The Telegraph
Monday , June 23 , 2014
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TMC rally ‘courtesy’

Calcutta, June 22: The Trinamul Congress tonight changed the route of a protest march in Calcutta tomorrow because it coincided with a procession by the BJP.

Although Trinamul secretary-general Partha Chatterjee dubbed the move “political courtesy”, a section in the party pointed to political and administrative compulsions.

Initially, both the Trinamul and BJP marches were to begin at College Square at 2pm and end at Rani Rashmoni Avenue. But Chatterjee said tonight that the Trinamul procession, to protest the Centre’s railway fare hike, would begin at Subodh Mullick Square, less than 1km from College Square, and end at the Gandhi statue in Maidan.

The BJP padayatra will be organised to protest “lawlessness and terror” in Bengal.

Asked about Trinamul’s change of plan, Chatterjee, also the education minister, said: “We always show political courtesy to other parties. When we learnt that the BJP had lined up a padayatra from College Square tomorrow, we changed our route. Our procession will start from Subodh Mullick Square and culminate at the Gandhi statue in Maidan.”

A Trinamul vice-president, however, said the route was changed because the party did not want to get into a confrontation with the BJP as it was in power at the Centre. “Maintaining a working relationship with the BJP is imperative for us,” the Trinamul leader said.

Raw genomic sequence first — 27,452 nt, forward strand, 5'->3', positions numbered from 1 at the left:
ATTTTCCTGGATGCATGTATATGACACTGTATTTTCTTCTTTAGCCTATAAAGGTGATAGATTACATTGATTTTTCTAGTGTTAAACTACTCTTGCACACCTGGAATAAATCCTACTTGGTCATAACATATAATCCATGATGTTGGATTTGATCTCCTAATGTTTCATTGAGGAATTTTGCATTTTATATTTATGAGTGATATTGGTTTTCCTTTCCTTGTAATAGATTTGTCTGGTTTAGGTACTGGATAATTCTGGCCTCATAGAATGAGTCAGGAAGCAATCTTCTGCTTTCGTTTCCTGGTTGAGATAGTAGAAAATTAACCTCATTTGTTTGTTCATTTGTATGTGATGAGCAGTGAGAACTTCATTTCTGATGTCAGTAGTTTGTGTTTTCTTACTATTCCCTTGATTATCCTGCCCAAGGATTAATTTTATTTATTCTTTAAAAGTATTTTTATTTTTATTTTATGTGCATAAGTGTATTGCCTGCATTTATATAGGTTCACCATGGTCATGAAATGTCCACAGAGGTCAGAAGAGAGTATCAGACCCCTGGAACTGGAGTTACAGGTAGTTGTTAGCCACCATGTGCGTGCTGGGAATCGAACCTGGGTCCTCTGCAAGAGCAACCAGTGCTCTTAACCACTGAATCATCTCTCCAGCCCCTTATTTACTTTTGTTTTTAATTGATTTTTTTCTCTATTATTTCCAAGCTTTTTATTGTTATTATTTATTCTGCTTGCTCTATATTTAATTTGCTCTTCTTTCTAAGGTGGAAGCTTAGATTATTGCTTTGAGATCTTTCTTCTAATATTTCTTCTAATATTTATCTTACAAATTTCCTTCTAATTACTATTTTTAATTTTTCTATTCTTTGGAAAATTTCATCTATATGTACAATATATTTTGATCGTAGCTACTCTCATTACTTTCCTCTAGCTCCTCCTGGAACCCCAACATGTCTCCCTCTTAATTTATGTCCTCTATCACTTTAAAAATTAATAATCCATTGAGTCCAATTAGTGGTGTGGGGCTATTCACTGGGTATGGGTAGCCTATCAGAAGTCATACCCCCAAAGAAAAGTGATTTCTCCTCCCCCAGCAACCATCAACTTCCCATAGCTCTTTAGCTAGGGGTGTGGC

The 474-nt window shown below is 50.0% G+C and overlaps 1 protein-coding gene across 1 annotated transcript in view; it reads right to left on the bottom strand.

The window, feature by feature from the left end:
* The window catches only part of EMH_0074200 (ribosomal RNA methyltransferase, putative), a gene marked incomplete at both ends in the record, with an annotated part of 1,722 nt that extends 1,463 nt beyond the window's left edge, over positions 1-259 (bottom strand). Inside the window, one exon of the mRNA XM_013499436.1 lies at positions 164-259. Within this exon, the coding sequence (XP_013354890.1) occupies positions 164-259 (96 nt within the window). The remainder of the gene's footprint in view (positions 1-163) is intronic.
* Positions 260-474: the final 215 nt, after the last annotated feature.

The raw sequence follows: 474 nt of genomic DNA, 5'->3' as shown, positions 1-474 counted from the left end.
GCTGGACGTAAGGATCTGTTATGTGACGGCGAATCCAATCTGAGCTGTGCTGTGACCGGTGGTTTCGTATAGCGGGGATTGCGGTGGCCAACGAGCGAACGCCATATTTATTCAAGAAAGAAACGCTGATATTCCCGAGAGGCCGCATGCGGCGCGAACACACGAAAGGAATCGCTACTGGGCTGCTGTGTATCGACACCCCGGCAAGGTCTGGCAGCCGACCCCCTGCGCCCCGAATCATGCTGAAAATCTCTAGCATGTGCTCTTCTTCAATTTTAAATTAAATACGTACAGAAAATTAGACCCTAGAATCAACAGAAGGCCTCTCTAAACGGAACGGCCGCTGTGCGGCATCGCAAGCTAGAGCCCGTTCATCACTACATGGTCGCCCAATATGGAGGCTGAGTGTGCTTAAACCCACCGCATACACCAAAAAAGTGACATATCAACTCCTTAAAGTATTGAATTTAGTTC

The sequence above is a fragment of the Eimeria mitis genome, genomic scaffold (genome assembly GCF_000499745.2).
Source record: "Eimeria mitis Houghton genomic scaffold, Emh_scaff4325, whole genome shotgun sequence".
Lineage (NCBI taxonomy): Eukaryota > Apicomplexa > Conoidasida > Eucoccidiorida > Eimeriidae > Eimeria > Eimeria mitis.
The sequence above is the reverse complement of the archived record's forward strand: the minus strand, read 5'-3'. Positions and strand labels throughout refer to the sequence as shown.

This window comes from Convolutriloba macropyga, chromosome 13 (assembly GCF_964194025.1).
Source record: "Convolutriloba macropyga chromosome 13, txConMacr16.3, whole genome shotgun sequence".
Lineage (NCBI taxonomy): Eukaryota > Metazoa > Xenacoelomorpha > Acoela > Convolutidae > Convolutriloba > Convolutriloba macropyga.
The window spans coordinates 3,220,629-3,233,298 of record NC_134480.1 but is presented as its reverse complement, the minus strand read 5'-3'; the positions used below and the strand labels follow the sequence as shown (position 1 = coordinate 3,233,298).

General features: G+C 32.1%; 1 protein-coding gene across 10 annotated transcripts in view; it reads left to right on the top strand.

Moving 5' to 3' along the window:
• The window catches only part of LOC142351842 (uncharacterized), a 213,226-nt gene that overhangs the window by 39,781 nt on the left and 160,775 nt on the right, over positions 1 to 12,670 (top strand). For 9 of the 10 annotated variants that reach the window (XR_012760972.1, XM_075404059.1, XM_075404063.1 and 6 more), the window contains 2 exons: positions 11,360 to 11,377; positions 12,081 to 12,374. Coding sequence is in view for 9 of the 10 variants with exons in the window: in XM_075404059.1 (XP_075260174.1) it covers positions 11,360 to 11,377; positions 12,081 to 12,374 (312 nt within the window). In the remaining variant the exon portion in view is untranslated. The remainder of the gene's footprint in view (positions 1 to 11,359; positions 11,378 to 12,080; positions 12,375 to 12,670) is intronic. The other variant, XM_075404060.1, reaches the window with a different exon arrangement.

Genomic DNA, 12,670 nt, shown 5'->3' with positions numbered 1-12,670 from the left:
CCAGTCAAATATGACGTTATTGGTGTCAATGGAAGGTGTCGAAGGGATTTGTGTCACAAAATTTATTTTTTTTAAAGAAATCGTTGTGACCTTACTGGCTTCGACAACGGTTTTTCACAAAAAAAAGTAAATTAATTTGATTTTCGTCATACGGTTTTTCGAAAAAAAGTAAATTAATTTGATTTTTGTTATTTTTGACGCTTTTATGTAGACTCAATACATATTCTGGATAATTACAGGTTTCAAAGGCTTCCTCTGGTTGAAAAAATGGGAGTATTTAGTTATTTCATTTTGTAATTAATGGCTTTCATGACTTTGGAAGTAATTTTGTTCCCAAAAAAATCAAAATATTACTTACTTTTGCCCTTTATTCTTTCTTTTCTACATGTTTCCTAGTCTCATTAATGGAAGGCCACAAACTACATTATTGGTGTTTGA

Bengal BJP president Rahul Sinha welcomed Trinamul’s decision. “It’s good that Trinamul has changed the route of its march. Events of two rival parties should not be held at the same place,” he said.

Earlier in the day, Trinamul all-India general secretary Mukul Roy had said when asked about the two processions coinciding: “They are taking out their rally and we, ours. Why should there be any confusion or problem?”

Trinamul ministers, MPs and MLAs will be part of the rally, announced by Roy.

Roy said the Centre’s decision to hike railway fare would be an “extra burden” on the “common man”. He accused the Narendra Modi government of going back on its promise of not framing “anti-people policies”.

“The hike of 14.5 per cent in passenger fares is the highest one-time increase by the railways since Independence. The prices of tickets have gone up steeply. This is an extra burden on the common man,” said Roy, who had held the railway portfolio.

On Friday, the Centre announced an across-the-board increase in passenger fares and a hike in freight rates from June 25. Although the railways issued a clarification to underscore that the passenger fare increase was 10 per cent, the effective increase will work out to 14.62 per cent because of the fuel adjustment component.